Correction: A quote from Arnold Berke was misattributed. It was Berke who wrote -- of a message penciled on pine paneling in his basement -- “We puzzled over that reference for decades, never totally figuring it out.”

I sign my work, obviously. It kind of comes with this job. But practitioners of less public jobs take pride in their work, too — even if their “bylines” are invisible.

Well, not always invisible. I invited readers to share secrets they discovered in their houses.

In 2004, Tom Metcalf set about painting the interior of the District house his family had just purchased. The kitchen, it turned out, had wallpaper under the existing paint.

“We decided to rip the wallpaper down, and underneath we found a note written on the wall in pencil,” wrote Tom. It read:

8’2” Papered by

Bob Boswell

Jun — 1942

Age — 39

Good old Bob Boswell, speaking from the past.

Mike Foley, a remodeler in Northern Virginia, said it’s routine practice for those who build or modify a house to “own” their work with a brief note to the future.

“As a rule, we at least date our work with a current penny nailed to a stud somewhere in the project,” wrote Mike, of Lovettsville, Va.

He’s been on the receiving end of these messages, too. While replacing the front door on a 50-year-old home in McLean, he found a note inside the knob with the name and phone number of the man who installed it.

“In the old days, entries and built-ins were left to the lead carpenter and this man obviously took great pride in his work,” Mike wrote.

Even after all that time, the door was still in perfect alignment. Mike decided to call the number. An elderly woman answered and listened to Mike’s explanation.

“I was met with several seconds of silence, after which she told me that the man was her husband and had just recently passed,” Mike wrote. “Although a painful reminder of her loss, she appreciated my respect for the workmanship of the man she loved.”

A different sort of worker must have toiled on the house Dave Sommers built in 2003 in Frisco, N.C., on Hatteras Island. Dave was in the attic one day when he noticed this message penciled onto one of the studs: “October 9th, 2003. 74 degrees and full sun. Not a cloud in the sky. Why am I here?”

And on another board: “I don’t know. Why are you?”

Wrote Dave: “Obviously one of the framers was not into the job.”

Karen Buglass came upon all sorts of interesting messages salted throughout the small Cape Cod in Winchester, Mass., that was her family’s first home.

“The heaviest snowfalls, detailed by date and inches, were noted on the handle of a beat-up old shovel left behind,” wrote Karen, who lives in Rockville, Md., now. “More unusual were the labels torn from the front of meat packages — tenderloins, rump roasts, for example — and pasted to the inside of one kitchen cabinet.”

Each label had been annotated with a handwritten culinary assessment. “Tough but tasty,” was one.

Wrote Karen: “Perhaps a helpful reminder for an aging old man before going shopping the next time?”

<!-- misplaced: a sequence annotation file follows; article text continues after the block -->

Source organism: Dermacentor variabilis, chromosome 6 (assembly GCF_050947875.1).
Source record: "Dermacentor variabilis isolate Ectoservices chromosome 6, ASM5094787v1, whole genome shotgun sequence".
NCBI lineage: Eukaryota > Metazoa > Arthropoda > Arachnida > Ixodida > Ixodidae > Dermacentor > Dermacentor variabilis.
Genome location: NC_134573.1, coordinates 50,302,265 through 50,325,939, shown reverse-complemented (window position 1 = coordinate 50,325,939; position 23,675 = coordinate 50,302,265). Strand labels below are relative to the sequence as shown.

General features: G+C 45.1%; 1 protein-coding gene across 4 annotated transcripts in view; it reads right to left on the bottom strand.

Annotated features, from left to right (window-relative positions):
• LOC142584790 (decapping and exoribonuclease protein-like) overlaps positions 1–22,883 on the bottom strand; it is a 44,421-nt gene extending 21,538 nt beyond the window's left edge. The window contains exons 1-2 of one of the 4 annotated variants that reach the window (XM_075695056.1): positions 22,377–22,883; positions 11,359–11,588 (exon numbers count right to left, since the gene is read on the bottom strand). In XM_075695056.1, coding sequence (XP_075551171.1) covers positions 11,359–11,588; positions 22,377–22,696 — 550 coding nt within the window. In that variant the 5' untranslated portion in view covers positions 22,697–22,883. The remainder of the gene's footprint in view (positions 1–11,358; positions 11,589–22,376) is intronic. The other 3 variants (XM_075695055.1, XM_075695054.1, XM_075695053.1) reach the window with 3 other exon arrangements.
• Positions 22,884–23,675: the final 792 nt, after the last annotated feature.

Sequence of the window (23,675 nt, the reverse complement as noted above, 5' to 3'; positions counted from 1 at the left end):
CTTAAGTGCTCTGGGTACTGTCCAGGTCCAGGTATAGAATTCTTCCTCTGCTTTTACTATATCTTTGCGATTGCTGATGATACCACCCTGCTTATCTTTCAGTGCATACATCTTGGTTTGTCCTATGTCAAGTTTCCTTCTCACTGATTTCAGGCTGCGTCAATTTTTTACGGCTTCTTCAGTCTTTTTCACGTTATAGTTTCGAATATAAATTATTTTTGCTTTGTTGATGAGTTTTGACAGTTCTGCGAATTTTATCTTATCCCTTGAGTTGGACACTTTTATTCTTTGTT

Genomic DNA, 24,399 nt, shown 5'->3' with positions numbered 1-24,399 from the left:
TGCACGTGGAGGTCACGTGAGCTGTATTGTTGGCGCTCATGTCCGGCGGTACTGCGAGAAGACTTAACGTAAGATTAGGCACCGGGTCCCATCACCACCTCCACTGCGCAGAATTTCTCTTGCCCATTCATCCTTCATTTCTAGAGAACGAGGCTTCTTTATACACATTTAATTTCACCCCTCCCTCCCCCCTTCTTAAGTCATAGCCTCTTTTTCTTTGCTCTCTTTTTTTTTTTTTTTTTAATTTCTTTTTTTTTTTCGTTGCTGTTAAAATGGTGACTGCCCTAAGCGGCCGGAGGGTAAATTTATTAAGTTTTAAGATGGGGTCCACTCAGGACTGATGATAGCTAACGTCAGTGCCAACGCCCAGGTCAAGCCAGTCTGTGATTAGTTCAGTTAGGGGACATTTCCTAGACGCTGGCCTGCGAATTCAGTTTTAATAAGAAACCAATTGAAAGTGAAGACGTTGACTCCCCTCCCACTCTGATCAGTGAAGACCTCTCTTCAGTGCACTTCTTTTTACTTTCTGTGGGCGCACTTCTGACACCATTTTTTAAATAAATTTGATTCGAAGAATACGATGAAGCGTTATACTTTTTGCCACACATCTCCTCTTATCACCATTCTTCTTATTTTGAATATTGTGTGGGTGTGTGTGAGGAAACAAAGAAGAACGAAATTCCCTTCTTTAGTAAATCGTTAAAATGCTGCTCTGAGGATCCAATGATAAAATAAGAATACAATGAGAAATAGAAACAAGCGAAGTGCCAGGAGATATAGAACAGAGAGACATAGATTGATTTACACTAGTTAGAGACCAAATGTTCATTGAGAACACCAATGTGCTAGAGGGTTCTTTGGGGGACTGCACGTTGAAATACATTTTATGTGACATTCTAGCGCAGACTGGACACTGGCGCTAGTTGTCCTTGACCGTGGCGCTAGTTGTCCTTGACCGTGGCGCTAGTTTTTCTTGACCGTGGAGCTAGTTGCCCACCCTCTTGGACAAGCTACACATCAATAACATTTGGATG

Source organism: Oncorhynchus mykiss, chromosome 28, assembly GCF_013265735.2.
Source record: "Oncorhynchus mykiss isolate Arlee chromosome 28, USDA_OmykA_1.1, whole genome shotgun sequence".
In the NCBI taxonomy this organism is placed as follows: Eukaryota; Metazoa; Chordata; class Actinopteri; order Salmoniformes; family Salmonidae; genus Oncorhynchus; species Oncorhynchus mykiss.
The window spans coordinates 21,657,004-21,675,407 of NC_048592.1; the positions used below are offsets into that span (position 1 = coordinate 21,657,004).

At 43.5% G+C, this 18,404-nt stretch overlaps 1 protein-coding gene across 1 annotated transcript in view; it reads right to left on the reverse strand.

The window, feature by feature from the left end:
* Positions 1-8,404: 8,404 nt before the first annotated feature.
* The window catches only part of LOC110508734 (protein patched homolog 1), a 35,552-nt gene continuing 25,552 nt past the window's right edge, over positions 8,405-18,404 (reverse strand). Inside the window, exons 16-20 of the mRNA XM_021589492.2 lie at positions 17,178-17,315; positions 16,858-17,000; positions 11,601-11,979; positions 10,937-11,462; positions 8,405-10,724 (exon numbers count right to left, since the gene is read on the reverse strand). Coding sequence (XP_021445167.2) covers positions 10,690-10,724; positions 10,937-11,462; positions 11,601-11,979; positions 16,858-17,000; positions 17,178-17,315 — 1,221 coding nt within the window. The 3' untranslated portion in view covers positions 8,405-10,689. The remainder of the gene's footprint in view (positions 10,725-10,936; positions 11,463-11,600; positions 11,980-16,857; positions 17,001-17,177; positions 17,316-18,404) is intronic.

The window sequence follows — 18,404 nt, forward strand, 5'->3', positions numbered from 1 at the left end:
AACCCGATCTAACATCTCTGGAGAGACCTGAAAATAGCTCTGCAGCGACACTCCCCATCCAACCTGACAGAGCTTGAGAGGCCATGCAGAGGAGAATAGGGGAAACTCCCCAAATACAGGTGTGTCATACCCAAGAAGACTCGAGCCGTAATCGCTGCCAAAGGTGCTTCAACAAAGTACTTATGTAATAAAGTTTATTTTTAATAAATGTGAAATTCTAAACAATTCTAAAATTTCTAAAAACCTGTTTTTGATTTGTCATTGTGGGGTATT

Arnold Berke is still scratching his head over a note penciled on some knotty pine paneling in the basement of his former house in Tenleytown. It read “Pizza,” followed by an address in the 4300 block of Barker Street in Southeast Washington.

“We puzzled over that reference for decades, never totally figuring it out,” wrote Arnold, who lives in Chevy Chase, Md. “If this was early in the house’s history, say 1940s or 1950s, was that a rare place to get pizza in those days? Or the address of a friend?”

Marty Kutza’s father was a carpenter in the Poconos. He helped erect many of the buildings in his small Pennsylvania town.

“He passed away in 1970,” wrote Marty, who lives in Germantown, Md. “About 10 years ago, the local school was being renovated. When they took down the blackboard, my Dad had signed his name along with the date — April 4, 1962 — on the back of it.”

The school reached out to the family with news of the discovery.

“The photo of his signature and date I will treasure forever,” Marty wrote.

Not all messages are a purposeful bulletin to the future. But they can be accidental time capsules nonetheless.

In 1983, Michael Miller and Jane Catherine Miller bought a 20-year-old house in West Springfield, Va. That winter they set about wallpapering the main hallway and family room. Jane was the leader of the project; Michael the assistant and muscle.

In 2018, Jane died after a 15-month battle with bile duct cancer.

Last April, plumbing problems led to the discovery that there was asbestos in the Millers’s West Springfield home. Michael said that cleaning up the asbestos involved hiring a company that erected large plastic screens throughout the house.

“When they took the screens down, they tore the wallpaper,” Michael wrote. “When I took down the remaining wallpaper in preparation for new wallpaper, I came across all her notes, measurements and marks for plumb lines. It brought back so many memories.”

Tomorrow: More house memories.

Twitter: @johnkelly

For previous columns, visit washingtonpost.com/john-kelly.